The Federal Reserve on Wednesday approved the fourth straight jumbo increase in its benchmark interest rate, extending a rapid pace of hikes that brings the rate to the highest level in 15 years.

For the first time, the central bank also signaled it would watch closely whether this rapid pace might eventually damage the economy with a “lag.”

By a unanimous vote, the Fed hiked its rate by 0.75 percentage points to a range of 3.75% to 4%.

In new language, the Fed it expects to continue with further rate hikes “until they are sufficiently restrictive to return inflation to 2% over time.”

The Fed also said it will “take into account the cumulative tightening of monetary policy, the lags with which monetary policy affects economic activity and inflation, and economic and financial developments.”

After the Fed raised rates at the fastest pace in 40 years, some economists have warned that the central bank could overdo rate hikes and damage the economy. And the Fed noting that it was watching “financial developments” is a nod to risks the strong dollar is putting on the global economy.

In September, the Fed penciled in a half-point rate hike in December but that could change. Economists say the eventual size of the move will depend on the economic data. There will be two unemployment reports and two consumer price inflation prints before the next Fed policy meeting on Dec. 13-14.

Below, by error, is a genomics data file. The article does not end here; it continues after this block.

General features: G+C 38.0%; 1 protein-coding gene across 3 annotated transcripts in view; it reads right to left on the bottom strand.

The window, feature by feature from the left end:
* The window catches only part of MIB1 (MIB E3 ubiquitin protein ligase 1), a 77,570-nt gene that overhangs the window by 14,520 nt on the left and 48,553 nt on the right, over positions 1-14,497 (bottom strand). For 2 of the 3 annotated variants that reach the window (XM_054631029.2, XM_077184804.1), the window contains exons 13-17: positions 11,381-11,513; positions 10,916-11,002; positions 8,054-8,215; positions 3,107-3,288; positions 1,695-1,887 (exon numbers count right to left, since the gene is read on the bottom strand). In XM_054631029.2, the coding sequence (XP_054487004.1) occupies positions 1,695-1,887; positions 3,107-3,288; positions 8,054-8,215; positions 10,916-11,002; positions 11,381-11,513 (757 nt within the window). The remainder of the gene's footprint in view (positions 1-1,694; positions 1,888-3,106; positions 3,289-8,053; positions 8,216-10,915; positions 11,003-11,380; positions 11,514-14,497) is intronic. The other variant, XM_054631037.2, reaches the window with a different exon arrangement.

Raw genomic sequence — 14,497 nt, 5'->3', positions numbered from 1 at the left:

The conventional wisdom is that the Fed will reduce the speed of hikes to a half a percentage point next month and then a final quarter point hike early in 2023.

That would bring the peak Fed funds rate in a range of 4.5%-4.75%. However, inflation has been so strong recently that some economists are now penciling in a higher terminal rate of 5% or higher.

The latest reading of core consumer inflation reached a high of 6.6% in September, the strongest increase since 1982.

A number of economists are calling for a recession next year. If there is a recession, economists warn the Fed won’t likely ride the rescue. The central bankers have indicated a desire to hold the benchmark rate at a high level to strangle inflation.